14. Rosey says:

    I drove past a house one time that had buffalo in the yard. I was so intrigued. One day they were gone. Across the street, there was a sign that said buffalo meat for sale. 0-0

  15. Well thought out post thank you. Your photographs are lovely. And yes, Bison are huge – I remember one walking by our one ton dually truck and his eyeball was even with my husband’s. Yikes. They are BIG!

  16. AJ Sefton says:

    Nice photographs.

    We all have the primitive instinct to kill but most of us choose not to anymore. I take on board all the points made but my position is, and always has been, that it is deeply disturbing when someone gets pleasure in taking life, any form of life.

  17. Ruth Curran says:

    We spent many years living in the mountains in Colorado and hunting was just the norm. — we, the nonhunters, were the outliers. I both understand and appreciate what Wes is saying and honor his right to his opinion and to live as he wishes. I also appreciate that he is talking about human history.

    Having just gotten back from Africa and seeing the beauty and majesty of those huge creatures living in harmony with people who do not have enough to eat, I get this whole thing on a different level. Yes there are people out there who abuse power and poach animals for gain. There are also those who rely on that meat to survive in an environment where protien is scarce. Perspective changing idea.

  18. It’s lovely. I hope you have a chance to visit. I had that exact experience today! Thanks you

  19. Stephen Hogarth says:

    Carol, although you stated that you are not completely on-board with hunting, I appreciate your effort to understand our culture, mentality, and compassion for the lesser beings that we cohabit this planet with. We both share a love for these wonderful critters (seriously, who doesn’t?). Nothing saddens my heart more than seeing a malnourished herd due to overpopulation, or an ecosystem that is recovering from a wildfire. Did you know that wildfires also poison rivers and streams and will often result in a sterile stream for years afterwards? I remember as a teenager trying to fish in Big Sur, about 2 years after a wildfire swept though… Not a nibble was to be had. I experienced the same thing up in the Golden Trout Wilderness when I lived in Kernville, CA.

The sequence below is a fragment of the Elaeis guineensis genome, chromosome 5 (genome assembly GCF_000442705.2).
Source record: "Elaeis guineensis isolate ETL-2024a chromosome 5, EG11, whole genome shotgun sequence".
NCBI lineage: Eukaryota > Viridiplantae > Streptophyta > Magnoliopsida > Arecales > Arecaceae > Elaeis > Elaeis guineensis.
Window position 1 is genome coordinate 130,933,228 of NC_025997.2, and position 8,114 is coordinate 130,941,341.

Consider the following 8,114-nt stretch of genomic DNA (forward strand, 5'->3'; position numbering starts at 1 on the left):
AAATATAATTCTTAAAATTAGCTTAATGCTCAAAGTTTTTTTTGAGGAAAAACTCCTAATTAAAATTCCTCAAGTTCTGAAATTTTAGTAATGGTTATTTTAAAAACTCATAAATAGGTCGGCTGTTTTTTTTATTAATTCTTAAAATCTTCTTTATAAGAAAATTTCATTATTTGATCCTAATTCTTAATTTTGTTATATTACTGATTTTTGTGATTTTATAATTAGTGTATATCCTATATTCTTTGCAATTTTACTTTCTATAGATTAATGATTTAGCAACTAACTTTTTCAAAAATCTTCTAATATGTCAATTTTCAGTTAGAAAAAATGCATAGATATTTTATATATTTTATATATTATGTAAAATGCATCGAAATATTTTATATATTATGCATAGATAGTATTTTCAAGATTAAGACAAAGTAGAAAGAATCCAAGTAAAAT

20. Steven says:

    Awesome view point! I was taught to hunt at an early age. I was always taught that if you’re going to kill something then you’re going to eat it. It taught me to respect nature.

  21. Marcel says:

    I hope you have a chance to visit. It is good to read your writing. Although I have a week with my friend Johnny, I go to Dear Hunting. I enjoy it very much.


  22. Bob Willium says:

    This is an amazing hunting trip. I know Yellowstone National Park because I went there 2 years ago for the purpose of deer hunting. This is an amazing place for hunting in the country of USA.

  23. Becca says:

    I love this post!!

  24. Popular hunting locations near Yellowstone include the Teton Wilderness in the Bridger-Teton National Forest in Northwest Wyoming (near the Southeastern corner of the park), Gallatin National Forest and the Bob Marshall Wilderness in Montana, and Salmon-Challis National Forest in Idaho.